Commemorating Richard Gillard

Jul 28, 2022

On 25 June 2022 ABM lost one of its former employees, Richard Gillard.

Richard worked as ABM’s Financial Controller from 1996 to 2000 and was a long-term ABM supporter.

Before coming to Sydney, Richard worked for AMP in Brisbane. He then joined the ANZ bank, moving to Melbourne to help the bank set up its first computer centre. In Melbourne he became a parishioner at Christ Church, South Yarra. It was there that he began his Anglican journey in earnest. It was his enjoyment of liturgical worship which drew him to St James’, King Street, when he moved to Sydney in the 1970s. He continued to work for ANZ, taking on several key roles relating to the conversion of manual to computerised banking systems, including the setting up and running of Bankcard.

From 1983 to 1993 Richard was an Independent councillor at North Sydney Council.

Richard was working as an independent financial consultant when ABM invited him to become their financial controller.

Over the years Richard had come to know the work of ABM through his engagement at St James’ with people such as the late Bishop Ken Mason (a former ABM Chair). He developed a deep commitment to ABM’s emerging community development work and became a strong supporter of ABM’s programs in Myanmar and the Philippines. On occasions he hosted visitors from these partners, and in turn established strong friendships, which endured to the time of his death.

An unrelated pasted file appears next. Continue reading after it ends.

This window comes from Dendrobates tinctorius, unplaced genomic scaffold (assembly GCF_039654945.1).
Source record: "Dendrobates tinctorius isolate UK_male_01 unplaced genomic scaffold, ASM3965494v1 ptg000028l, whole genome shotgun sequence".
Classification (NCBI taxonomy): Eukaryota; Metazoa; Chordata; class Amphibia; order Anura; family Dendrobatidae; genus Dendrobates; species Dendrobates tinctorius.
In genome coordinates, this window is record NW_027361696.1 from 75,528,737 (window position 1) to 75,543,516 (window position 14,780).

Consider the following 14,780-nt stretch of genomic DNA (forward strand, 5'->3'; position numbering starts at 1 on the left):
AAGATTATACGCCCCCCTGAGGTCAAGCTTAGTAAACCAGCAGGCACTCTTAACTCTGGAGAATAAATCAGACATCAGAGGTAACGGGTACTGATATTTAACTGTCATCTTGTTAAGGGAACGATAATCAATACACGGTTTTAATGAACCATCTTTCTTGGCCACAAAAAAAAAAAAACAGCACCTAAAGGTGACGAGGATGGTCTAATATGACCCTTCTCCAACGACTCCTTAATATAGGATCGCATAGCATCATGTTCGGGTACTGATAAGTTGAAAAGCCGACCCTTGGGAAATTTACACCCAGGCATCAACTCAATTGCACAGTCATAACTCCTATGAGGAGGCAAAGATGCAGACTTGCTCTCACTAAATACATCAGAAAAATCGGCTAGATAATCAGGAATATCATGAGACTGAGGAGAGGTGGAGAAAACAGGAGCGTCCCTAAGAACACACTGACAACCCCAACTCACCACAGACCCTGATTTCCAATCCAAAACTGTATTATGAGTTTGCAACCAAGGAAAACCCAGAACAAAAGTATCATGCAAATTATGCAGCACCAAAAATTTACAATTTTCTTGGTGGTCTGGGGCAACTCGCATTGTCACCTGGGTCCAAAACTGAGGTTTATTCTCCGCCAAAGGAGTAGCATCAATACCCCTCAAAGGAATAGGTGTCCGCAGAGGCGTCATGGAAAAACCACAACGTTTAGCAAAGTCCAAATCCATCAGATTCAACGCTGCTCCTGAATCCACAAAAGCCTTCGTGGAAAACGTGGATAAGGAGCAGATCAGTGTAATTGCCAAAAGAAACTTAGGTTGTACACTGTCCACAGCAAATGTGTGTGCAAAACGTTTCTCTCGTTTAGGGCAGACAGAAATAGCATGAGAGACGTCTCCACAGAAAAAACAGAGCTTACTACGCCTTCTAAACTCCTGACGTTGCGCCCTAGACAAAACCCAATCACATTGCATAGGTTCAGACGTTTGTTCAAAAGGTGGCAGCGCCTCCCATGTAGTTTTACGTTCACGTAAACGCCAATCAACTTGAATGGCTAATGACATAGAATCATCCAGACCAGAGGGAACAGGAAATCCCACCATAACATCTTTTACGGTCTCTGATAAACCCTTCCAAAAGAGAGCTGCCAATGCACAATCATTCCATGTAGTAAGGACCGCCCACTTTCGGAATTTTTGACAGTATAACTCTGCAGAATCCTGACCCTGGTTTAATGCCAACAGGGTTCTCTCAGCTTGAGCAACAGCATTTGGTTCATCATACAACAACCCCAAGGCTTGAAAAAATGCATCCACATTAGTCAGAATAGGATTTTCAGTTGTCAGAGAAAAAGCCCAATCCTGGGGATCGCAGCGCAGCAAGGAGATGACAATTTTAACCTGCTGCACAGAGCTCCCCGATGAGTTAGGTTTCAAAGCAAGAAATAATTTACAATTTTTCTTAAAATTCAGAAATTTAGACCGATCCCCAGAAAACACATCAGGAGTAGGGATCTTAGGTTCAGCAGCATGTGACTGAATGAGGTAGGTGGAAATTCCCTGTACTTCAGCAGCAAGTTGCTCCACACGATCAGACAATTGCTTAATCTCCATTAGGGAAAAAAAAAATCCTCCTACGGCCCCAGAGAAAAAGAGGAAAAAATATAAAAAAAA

With the restructure of ABM in 2000, Richard moved towards retirement. He resumed some part-time consultancy work, but South-East Asia was clearly calling, and overseas travel became an increasing feature of his life, with Bali a favourite.

In 2017 Richard began to show clear signs of dementia which was formally diagnosed later that year. At about this time the “Thai Palm Diners” came into being. This group, comprising former ABM staff member, Colleen Hodge, the Rev’d Dr John Deane and others, met every second and fourth Thursday for lunch at Richard’s favourite restaurant – Thai Palm. The group met to support ABM’s Myanmar water program, but it also functioned as a hub of support and care for Richard.

Richard was diagnosed with an aggressive brain tumour six weeks before his death. He died peacefully with no pain and still able to recognise his friends.

Richard was an extrovert who loved people and parties. His Christmas barbecues gathered up “waifs and strays” – friends and acquaintances who had no Christmas family.

He enjoyed sailing, opera, ballet, trivia quizzes and playing bridge. He was fun to be around and could on occasions be outrageous, leaving one wondering whether he had truly said what one thought he had!

He brought to those who knew him fun and joy, leaving them not always with a laugh but at least with a smile on their faces. He was caring, quirky on occasions and a great companion.

He greatly blessed the lives of his many friends and acquaintances, who will miss him enormously.